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There are more fauns amoung the Ringling Museum sculptures than you might
have noticed. The reason is that they look so "human".
It already starts when you enter the Ringling Museum of Art. The sculpture
on the right in the entrance lobby is a typical example. See the sculpture here on the
left. But if you walk up close and look behind at his back you'll notice a tail.
Inside the courtyard there are several more. See photos at the bottom of
What are Fauns?
In Roman mythology, fauns are place-spirits of untamed woodland. Romans connected their
fauns with the Greek satyrs, wild and orgiastic drunken followers of
Dionysus. However, fauns and satyrs were originally quite different creatures. Both have
horns and both resemble goats below the waist, humans above; but originally satyrs
had human feet, fauns goatlike hooves. The Romans also had a god named Faunus ( a
nature spirit) and a goddess Fauna, who, like the fauns, were goat-people.
Because most Roman sculpture was based on Greek sculpture, the fauns have
human feet, small horns, pointed ears, a tail growing from their waist, rather than from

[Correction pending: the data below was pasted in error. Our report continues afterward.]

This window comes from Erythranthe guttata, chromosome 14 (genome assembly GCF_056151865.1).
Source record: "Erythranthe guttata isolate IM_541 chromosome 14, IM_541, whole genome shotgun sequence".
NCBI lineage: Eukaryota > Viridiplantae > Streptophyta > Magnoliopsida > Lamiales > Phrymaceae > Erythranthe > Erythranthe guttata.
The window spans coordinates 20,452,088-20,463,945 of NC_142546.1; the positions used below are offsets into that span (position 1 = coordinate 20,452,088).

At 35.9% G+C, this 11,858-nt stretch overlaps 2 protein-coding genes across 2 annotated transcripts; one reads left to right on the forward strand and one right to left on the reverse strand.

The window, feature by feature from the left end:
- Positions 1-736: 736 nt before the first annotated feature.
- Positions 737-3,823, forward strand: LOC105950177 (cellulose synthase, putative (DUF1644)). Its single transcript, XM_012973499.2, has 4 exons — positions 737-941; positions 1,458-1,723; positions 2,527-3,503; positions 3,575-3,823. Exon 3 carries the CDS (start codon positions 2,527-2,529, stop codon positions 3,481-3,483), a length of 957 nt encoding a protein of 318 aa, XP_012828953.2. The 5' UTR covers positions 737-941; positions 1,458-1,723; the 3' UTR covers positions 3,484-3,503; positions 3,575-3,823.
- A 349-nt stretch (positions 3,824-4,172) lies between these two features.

their tail-bone and goat skins. And, because of the Dionysus (Bacchus) connection, -the
god of wine and merryment- , you often see grapes (wine), cymbals and a pan flute.
One of the famous myths of Pan involves the origin of his trademark pan
pipes. Syrinx was a beautiful nymph beloved by the satyrs and other wood dwellers. She
scorned them all. As she was returning from the hunt one day, Pan met her. She ran away
and didn't stop to hear his compliments, and he pursued until she came to the bank of a
river where he overtook her. She had only time to call on the water nymphs for help. Just
as Pan laid hands on her, she was turned into the river reeds. When the air blew through
the reeds, it produced a plaintive melody. The god took some of the reeds to make an
instrument which he called a syrinx, in honor of the nymph.
A wild creature of Greek legend whose bottom half is that of a beast, usually including a
goat's tail, flanks, and hooves, and whose top half is that of a man. The Roman version of
the satyr is the Faun, a disciple of the god Faunus.
Satyrs are closely associated with the god Dionysus and known for their debauchery. The
female counterpart of the satyr is the nymph.
Some other fauns in the courtyard. More details in the Sculpture Panorama.
More information on other sculpture.